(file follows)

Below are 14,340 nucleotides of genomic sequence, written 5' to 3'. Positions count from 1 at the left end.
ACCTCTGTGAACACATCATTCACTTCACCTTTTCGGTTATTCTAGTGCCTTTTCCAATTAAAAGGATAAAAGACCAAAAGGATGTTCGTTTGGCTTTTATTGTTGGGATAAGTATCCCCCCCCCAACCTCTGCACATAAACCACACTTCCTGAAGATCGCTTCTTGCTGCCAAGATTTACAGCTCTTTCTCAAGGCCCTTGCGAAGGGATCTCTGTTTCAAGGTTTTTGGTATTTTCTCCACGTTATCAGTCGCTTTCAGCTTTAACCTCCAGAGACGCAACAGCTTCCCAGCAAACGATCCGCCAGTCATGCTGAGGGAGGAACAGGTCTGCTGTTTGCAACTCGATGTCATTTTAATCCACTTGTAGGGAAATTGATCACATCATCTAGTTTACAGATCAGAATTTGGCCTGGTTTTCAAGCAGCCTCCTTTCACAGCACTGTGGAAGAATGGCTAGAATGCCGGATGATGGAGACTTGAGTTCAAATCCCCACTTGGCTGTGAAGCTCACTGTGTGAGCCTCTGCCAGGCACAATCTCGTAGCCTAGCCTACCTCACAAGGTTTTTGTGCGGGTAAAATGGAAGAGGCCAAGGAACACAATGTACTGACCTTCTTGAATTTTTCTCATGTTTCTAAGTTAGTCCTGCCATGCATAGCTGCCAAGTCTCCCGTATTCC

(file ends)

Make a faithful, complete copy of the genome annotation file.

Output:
Below are 14,340 nucleotides of genomic sequence, written 5' to 3'. Positions count from 1 at the left end.
ACCTCTGTGAACACATCATTCACTTCACCTTTTCGGTTATTCTAGTGCCTTTTCCAATTAAAAGGATAAAAGACCAAAAGGATGTTCGTTTGGCTTTTATTGTTGGGATAAGTATCCCCCCCCCAACCTCTGCACATAAACCACACTTCCTGAAGATCGCTTCTTGCTGCCAAGATTTACAGCTCTTTCTCAAGGCCCTTGCGAAGGGATCTCTGTTTCAAGGTTTTTGGTATTTTCTCCACGTTATCAGTCGCTTTCAGCTTTAACCTCCAGAGACGCAACAGCTTCCCAGCAAACGATCCGCCAGTCATGCTGAGGGAGGAACAGGTCTGCTGTTTGCAACTCGATGTCATTTTAATCCACTTGTAGGGAAATTGATCACATCATCTAGTTTACAGATCAGAATTTGGCCTGGTTTTCAAGCAGCCTCCTTTCACAGCACTGTGGAAGAATGGCTAGAATGCCGGATGATGGAGACTTGAGTTCAAATCCCCACTTGGCTGTGAAGCTCACTGTGTGAGCCTCTGCCAGGCACAATCTCGTAGCCTAGCCTACCTCACAAGGTTTTTGTGCGGGTAAAATGGAAGAGGCCAAGGAACACAATGTACTGACCTTCTTGAATTTTTCTCATGTTTCTAAGTTAGTCCTGCCATGCATAGCTGCCAAGTCTCCCGTATTCC